Movable Type is proprietary software. From June 2007 to July 2013, Six Apart ran the Movable Type Open Source Project, which offered a version of Movable Type under the GPL.
Movable Type is written in Perl, and supports storage of the weblog's content and associated data within MySQL natively. PostgreSQL and SQLite support was available prior to version 5, and can still be used via plug-ins. Movable Type Enterprise also supports the Oracle database and Microsoft SQL Server.
The TrackBack feature was introduced in version 2.2, and has since been adopted by a number of other blog systems.
With the release of version 3.0 in 2004, there were marked changes in Movable Type's licensing, most notably placing greater restrictions on its use without paying a licensing fee. This sparked criticism from some users of the software, with some moving to the then-new open-source blogging tool WordPress. With the release of Movable Type 3.2, the ability to create an unlimited number of weblogs at all licensing levels was restored. In Movable Type 3.3, the product once again became completely free for personal users.
Six Apart released a beta version of Movable Type 4 on June 5, 2007 and re-launched movabletype.org as a community site, for purposes of developing an open-source version that was released under the GNU Public License on December 12, 2007. Movable Type 4's Enterprise version provides advanced features such as LDAP management, and enterprise database integration such as Oracle, MySQL, user roles, blog cloning, and automated blog provisioning. It is also available as part of Intel's SuiteTwo professional software offering of Web 2.0 tools.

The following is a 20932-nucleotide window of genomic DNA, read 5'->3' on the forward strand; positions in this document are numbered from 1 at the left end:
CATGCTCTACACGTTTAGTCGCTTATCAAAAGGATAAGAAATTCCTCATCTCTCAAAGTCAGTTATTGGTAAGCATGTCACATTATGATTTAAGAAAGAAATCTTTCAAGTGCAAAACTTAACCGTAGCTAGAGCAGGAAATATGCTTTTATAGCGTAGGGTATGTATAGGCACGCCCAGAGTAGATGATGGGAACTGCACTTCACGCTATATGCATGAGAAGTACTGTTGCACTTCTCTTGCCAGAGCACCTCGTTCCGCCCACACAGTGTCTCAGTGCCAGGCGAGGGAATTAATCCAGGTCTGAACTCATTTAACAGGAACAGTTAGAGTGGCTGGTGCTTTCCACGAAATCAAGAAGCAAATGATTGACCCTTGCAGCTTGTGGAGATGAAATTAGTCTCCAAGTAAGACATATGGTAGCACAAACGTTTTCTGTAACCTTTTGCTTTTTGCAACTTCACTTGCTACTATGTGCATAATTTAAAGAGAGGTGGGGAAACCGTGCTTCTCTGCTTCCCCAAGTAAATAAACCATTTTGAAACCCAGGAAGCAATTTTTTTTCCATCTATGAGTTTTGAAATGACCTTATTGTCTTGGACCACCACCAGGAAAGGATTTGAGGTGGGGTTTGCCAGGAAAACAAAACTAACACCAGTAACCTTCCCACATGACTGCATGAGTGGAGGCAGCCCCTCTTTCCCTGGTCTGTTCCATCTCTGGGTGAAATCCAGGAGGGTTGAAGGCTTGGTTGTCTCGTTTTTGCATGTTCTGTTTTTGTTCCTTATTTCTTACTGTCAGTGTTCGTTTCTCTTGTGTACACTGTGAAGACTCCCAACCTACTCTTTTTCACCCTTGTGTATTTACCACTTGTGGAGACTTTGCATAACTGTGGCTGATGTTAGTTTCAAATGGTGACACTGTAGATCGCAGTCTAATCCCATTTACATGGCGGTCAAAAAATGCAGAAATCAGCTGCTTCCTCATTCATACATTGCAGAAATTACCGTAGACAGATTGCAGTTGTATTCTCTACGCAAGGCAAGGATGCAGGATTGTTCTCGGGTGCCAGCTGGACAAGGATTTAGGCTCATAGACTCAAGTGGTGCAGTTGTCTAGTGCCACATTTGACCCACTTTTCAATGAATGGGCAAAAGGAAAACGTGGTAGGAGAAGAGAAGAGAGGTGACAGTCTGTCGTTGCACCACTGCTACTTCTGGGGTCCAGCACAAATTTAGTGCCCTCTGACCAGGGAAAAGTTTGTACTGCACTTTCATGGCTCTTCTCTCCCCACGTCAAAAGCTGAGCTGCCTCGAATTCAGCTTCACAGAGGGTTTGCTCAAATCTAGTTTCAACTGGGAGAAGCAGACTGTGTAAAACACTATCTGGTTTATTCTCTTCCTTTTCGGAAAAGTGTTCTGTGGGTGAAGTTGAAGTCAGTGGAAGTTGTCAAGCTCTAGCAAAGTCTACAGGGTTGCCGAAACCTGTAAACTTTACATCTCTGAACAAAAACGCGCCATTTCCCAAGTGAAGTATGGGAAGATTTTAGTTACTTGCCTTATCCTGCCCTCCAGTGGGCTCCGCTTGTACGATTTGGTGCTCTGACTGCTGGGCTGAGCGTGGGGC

Movable Type 5 was released in Open Source and Pro versions in January 2010, with several bug-fix and security updates appearing later in the year. Movable Type Enterprise remains based on Movable Type 4.
Movable Type 6 was released in 2013; this release included the termination (once again) of the Open Source licensing option. Movable Type is now available in "Professional" and "Enterprise" closed versions.
Melody was a fork of the open-source Movable Type distribution, announced in June 2009. Its development was being guided by a non-profit group consisting of current and former Six Apart employees, as well as other consultants and volunteers, but development appeared to cease in the middle of 2011.
At various times, Six Apart also maintained three other weblog publishing systems—TypePad, Vox, and LiveJournal. While Movable Type is a system which needs to be installed on a user's own web server, TypePad, Vox, and LiveJournal were all hosted weblog services. LiveJournal, purchased in 2005, was sold in 2007. Shortly before being acquired by web advertising firm VideoEgg to form SAY Media in September 2010, Six Apart announced that it would be shutting down the Vox service at the end of that month, leaving TypePad and Movable Type as the company's only blogging platforms. In January 2011, SAY Media announced that Infocom, a Japanese IT company, had acquired Six Apart Japan and that as part of the transaction, Infocom would assume responsibility for Movable Type.